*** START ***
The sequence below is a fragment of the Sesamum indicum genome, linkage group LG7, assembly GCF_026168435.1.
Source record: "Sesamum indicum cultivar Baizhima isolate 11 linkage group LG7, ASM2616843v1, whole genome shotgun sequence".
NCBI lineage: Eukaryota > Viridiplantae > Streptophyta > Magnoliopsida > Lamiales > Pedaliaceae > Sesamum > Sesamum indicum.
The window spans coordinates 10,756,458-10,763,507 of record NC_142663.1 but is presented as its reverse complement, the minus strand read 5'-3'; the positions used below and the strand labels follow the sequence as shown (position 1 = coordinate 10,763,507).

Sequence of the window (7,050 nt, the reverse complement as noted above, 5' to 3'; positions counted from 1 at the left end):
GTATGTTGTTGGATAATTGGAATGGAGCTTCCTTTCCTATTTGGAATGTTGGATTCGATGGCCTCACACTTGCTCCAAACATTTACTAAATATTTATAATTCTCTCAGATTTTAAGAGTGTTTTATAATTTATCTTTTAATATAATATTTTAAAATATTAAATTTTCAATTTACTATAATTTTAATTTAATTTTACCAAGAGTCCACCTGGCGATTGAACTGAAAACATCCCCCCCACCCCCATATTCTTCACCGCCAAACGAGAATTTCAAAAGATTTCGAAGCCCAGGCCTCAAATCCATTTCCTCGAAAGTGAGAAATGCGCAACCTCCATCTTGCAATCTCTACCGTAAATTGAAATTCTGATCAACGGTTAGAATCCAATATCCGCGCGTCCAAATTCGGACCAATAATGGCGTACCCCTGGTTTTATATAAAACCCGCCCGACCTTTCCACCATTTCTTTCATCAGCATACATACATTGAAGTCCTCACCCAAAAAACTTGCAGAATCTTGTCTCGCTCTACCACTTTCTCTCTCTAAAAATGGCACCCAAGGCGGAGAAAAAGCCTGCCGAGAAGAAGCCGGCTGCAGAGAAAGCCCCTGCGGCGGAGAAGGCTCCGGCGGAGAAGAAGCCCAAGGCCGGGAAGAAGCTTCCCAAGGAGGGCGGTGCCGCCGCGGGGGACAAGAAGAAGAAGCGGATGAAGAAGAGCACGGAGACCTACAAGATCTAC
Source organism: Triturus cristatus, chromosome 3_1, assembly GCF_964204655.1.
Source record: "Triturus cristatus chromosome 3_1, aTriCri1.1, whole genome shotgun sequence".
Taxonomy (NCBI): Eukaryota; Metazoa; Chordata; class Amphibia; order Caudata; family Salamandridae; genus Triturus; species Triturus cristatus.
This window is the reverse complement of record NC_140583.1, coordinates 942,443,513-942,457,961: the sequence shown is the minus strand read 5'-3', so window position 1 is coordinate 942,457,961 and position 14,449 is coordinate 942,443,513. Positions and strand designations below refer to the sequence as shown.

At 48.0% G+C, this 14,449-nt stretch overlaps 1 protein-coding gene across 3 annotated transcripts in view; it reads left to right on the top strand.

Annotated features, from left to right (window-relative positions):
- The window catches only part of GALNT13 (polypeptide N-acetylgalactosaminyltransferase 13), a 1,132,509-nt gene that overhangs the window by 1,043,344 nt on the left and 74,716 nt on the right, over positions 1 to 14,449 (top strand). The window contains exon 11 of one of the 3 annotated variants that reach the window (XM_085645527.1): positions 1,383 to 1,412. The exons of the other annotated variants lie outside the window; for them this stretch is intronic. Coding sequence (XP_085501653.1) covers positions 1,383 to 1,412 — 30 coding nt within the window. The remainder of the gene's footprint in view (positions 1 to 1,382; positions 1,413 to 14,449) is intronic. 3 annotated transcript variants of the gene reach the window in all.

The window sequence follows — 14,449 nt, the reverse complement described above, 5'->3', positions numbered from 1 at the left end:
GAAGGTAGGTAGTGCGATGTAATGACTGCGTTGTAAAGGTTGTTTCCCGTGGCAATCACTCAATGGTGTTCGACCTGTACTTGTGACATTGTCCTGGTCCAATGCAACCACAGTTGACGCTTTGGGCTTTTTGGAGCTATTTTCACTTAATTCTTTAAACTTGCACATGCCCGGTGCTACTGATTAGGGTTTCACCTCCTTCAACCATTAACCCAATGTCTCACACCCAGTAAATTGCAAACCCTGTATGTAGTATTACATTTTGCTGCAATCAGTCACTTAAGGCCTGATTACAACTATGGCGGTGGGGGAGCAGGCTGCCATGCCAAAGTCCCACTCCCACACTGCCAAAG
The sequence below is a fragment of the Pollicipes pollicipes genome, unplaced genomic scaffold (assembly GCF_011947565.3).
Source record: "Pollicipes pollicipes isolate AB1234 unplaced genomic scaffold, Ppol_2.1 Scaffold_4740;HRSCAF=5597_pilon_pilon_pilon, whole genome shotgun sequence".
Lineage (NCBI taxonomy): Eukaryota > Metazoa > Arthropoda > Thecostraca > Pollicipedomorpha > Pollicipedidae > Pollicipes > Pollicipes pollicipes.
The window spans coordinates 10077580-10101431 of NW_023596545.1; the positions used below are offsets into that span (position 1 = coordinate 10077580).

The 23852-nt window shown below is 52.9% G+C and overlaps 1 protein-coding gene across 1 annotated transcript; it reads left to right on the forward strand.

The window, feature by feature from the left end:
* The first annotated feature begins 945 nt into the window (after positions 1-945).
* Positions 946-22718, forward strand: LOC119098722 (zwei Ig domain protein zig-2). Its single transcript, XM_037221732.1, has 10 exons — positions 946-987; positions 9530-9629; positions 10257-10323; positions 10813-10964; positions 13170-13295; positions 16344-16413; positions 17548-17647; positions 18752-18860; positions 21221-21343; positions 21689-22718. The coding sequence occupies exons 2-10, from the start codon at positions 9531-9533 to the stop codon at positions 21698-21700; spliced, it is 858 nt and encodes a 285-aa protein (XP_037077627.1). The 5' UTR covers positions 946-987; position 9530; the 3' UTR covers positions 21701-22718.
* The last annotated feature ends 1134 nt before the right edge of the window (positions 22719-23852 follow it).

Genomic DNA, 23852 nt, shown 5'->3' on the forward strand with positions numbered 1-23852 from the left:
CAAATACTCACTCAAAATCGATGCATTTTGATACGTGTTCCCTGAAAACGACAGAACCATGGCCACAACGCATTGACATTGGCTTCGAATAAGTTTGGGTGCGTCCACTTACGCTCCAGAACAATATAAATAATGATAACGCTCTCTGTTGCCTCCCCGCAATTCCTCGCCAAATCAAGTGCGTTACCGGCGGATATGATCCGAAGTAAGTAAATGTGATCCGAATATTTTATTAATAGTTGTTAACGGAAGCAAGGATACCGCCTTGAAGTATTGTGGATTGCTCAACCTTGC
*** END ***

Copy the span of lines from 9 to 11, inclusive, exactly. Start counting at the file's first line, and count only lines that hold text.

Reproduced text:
Taxonomy (NCBI): Eukaryota; Metazoa; Chordata; class Amphibia; order Caudata; family Salamandridae; genus Triturus; species Triturus cristatus.
This window is the reverse complement of record NC_140583.1, coordinates 942,443,513-942,457,961: the sequence shown is the minus strand read 5'-3', so window position 1 is coordinate 942,457,961 and position 14,449 is coordinate 942,443,513. Positions and strand designations below refer to the sequence as shown.

At 48.0% G+C, this 14,449-nt stretch overlaps 1 protein-coding gene across 3 annotated transcripts in view; it reads left to right on the top strand.